Enabling Novel Treatments for Nervous System Disorders by ...
Released: March 08, 2018
The blood-brain barrier (BBB) presents a special challenge to the development of therapeutics for many central nervous system (CNS) disorders. Far from acting simply as a physical barrier, the BBB is a complex dynamic system involving several cell types, passive and active transport mechanisms, and adaptive function to control the exchange of substances between the blood and the CNS. Few therapeutic agents readily traverse the BBB to reach the brain or spinal cord, including most small molecule drugs and the vast majority of large molecules such as proteins.
Public Policy Approaches to Violence Prevention ...
Released: February 23, 2018
In response to the societal impacts and costs of violence, the National Academies of Sciences, Engineering, and Medicine held a workshop on December 1–2, 2016, with the aim of illuminating the ways in which violence prevention practitioners can effectively share their evidence-based research findings with policy makers in order to positively affect and amplify violence prevention efforts.
Evaluation of the Department of Veterans Affairs Mental ...
Released: January 31, 2018
Approximately 4 million U.S. veterans supported the wars in Iraq and Afghanistan—Operation Enduring Freedom, Operation Iraqi Freedom, and Operation New Dawn—and many have need for mental health care services. Under a Congressional mandate responding to concerns about the health care experience of these veterans, the Department of Veterans Affairs (VA) asked the National Academies of Sciences, Engineering, and Medicine to assemble a committee of experts to assess veterans’ ability to access mental health services at the VA, as well as the quality of those services.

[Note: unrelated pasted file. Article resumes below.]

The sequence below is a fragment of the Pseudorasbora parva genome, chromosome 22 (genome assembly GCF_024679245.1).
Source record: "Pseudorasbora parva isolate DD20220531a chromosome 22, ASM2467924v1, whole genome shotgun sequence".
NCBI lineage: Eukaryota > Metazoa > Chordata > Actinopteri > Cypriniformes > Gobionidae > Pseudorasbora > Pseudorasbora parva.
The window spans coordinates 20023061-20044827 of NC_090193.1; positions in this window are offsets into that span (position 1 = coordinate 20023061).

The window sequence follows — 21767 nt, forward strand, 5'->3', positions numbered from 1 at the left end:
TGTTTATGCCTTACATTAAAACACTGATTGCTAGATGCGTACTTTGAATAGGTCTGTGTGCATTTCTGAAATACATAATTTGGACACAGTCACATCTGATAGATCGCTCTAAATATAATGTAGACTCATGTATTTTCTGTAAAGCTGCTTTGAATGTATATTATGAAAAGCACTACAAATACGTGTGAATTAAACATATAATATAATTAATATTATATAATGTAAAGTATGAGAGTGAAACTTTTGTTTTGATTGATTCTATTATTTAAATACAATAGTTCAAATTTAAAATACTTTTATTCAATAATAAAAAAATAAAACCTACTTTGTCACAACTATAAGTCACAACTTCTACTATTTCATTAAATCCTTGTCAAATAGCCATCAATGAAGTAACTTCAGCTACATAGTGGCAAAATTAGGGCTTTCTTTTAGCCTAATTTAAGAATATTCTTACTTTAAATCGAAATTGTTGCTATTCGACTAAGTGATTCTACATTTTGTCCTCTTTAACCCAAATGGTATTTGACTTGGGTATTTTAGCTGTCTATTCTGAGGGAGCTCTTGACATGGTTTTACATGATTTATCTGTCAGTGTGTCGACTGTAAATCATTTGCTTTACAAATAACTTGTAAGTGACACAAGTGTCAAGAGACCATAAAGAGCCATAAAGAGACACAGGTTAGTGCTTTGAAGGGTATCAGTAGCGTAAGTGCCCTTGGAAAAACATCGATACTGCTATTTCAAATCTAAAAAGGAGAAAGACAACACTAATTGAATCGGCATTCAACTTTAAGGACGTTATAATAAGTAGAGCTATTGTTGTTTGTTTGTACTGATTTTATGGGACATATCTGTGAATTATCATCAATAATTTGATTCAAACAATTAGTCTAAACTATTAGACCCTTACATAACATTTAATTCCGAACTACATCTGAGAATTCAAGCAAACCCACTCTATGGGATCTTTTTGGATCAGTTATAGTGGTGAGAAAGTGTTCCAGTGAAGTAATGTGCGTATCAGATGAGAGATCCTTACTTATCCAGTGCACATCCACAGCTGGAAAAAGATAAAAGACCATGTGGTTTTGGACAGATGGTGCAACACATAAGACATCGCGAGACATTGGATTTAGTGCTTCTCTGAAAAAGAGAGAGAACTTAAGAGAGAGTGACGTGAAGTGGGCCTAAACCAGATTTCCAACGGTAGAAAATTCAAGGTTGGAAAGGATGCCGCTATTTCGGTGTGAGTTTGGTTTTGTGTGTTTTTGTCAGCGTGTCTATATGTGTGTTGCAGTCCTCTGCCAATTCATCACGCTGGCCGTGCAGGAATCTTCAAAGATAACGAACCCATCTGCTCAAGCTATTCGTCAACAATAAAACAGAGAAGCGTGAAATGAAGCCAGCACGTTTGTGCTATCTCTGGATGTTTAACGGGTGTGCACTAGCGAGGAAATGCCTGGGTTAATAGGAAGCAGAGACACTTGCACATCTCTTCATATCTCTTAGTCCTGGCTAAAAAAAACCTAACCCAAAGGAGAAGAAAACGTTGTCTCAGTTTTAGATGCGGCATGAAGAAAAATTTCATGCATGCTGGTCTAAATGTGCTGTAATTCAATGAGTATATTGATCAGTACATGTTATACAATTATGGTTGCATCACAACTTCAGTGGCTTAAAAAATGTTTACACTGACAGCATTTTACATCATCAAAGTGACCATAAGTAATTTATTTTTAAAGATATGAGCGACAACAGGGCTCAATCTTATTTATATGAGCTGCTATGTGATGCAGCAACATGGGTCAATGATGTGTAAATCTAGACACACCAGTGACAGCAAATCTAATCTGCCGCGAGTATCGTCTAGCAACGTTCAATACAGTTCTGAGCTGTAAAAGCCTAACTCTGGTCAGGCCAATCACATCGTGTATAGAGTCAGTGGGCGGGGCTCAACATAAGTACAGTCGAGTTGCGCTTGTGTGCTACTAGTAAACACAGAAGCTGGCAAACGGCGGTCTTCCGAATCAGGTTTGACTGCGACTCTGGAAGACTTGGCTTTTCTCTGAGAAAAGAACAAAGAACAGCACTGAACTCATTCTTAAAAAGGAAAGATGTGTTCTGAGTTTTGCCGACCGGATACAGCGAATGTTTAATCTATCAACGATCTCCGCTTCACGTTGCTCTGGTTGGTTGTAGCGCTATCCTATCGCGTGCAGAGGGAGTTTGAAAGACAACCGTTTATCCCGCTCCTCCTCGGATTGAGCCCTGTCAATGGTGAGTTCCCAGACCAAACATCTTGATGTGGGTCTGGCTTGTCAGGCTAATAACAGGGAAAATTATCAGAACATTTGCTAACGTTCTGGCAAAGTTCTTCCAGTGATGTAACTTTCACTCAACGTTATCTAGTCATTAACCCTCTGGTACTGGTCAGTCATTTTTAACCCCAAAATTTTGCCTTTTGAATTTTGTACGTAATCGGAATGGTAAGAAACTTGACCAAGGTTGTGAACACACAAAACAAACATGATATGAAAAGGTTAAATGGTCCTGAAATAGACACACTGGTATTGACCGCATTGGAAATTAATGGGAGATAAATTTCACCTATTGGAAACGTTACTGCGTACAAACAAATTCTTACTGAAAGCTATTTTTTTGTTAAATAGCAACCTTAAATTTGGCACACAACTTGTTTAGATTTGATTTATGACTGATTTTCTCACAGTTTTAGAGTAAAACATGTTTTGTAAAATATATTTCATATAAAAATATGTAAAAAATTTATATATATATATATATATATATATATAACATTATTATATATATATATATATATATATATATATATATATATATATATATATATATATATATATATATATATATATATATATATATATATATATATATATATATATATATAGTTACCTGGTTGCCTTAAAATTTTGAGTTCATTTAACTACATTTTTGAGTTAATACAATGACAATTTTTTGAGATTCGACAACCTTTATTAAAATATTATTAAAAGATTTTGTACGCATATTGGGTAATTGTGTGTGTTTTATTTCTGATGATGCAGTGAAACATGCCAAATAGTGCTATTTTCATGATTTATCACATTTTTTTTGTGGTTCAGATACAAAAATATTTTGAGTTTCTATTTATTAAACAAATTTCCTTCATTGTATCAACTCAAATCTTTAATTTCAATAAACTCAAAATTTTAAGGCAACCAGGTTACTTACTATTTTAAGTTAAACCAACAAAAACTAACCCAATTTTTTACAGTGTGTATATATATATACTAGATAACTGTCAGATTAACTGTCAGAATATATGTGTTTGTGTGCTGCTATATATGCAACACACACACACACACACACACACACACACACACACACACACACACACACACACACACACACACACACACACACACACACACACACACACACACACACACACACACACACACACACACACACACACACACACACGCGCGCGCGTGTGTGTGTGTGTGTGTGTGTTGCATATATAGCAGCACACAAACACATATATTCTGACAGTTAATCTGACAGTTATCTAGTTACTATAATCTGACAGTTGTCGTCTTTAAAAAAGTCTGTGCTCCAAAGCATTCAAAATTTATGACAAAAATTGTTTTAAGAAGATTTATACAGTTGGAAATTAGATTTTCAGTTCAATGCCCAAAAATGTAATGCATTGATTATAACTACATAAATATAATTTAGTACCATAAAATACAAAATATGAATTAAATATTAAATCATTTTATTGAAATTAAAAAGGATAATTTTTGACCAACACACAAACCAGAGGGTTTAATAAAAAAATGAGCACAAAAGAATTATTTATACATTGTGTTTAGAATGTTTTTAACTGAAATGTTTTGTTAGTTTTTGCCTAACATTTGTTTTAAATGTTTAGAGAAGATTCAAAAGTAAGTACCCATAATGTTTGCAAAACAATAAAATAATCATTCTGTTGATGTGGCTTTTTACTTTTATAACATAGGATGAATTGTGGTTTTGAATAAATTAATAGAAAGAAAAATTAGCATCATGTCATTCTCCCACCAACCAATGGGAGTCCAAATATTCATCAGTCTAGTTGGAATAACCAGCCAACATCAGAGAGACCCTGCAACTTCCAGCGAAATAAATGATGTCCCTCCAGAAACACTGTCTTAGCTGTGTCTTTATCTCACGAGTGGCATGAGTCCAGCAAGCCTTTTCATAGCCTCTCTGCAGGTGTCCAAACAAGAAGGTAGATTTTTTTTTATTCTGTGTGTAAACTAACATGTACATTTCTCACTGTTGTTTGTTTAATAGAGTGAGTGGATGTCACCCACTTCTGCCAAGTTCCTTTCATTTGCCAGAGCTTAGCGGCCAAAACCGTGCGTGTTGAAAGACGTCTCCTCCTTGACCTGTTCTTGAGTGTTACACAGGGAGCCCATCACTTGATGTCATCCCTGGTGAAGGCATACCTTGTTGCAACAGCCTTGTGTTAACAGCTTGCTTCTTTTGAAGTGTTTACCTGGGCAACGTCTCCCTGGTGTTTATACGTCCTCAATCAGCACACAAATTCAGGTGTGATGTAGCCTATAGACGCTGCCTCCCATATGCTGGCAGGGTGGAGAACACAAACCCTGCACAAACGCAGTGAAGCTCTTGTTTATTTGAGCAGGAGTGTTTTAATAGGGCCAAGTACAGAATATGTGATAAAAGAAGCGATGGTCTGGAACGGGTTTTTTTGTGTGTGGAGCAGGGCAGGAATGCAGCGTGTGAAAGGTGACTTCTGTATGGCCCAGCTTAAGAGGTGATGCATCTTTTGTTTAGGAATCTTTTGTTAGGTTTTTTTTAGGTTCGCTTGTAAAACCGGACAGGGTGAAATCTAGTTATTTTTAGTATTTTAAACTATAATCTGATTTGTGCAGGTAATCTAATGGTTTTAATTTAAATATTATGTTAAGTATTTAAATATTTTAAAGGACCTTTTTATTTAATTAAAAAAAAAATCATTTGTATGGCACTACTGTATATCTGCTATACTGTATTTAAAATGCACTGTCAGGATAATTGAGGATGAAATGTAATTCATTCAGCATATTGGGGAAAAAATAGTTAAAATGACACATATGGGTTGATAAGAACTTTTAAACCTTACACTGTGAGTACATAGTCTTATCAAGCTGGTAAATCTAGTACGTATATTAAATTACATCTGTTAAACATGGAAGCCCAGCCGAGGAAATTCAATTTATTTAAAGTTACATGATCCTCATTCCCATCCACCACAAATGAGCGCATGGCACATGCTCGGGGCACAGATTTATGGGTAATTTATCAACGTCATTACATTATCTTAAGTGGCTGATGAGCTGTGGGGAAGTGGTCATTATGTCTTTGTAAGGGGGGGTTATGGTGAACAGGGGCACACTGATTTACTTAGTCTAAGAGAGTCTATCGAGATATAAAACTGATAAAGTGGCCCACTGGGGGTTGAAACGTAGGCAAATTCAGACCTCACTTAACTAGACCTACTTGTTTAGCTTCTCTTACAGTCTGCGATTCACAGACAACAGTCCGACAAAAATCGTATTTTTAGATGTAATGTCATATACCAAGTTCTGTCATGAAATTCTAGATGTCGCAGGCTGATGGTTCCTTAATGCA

Public Health Consequences of E-Cigarettes : Health and ...
Released: January 23, 2018
Millions of Americans use e-cigarettes, even as rates of smoking combustible tobacco cigarettes continue to decline among youth and adults. In 2016 youth e-cigarette use was substantially higher than cigarette smoking or use of any other tobacco product. The Center for Tobacco Products of the Food and Drug Administration requested that the National Academies of Sciences, Engineering, and Medicine convene a committee of experts to conduct a review the available evidence of the health effects related to the use of e-cigarettes and identify future federally funded research needs.
Getting to Zero Alcohol-Impaired Driving Fatalities: A ...
Released: January 17, 2018
Alcohol-impaired driving remains the deadliest and costliest danger on U.S. roads today. Every day in the United States, 29 people die in an alcohol-impaired driving crash—one death every 49 minutes. After decades of progress, alcohol-impaired driving fatality rates plateaued and have increased for the past two years—making it a persistent public health and safety problem.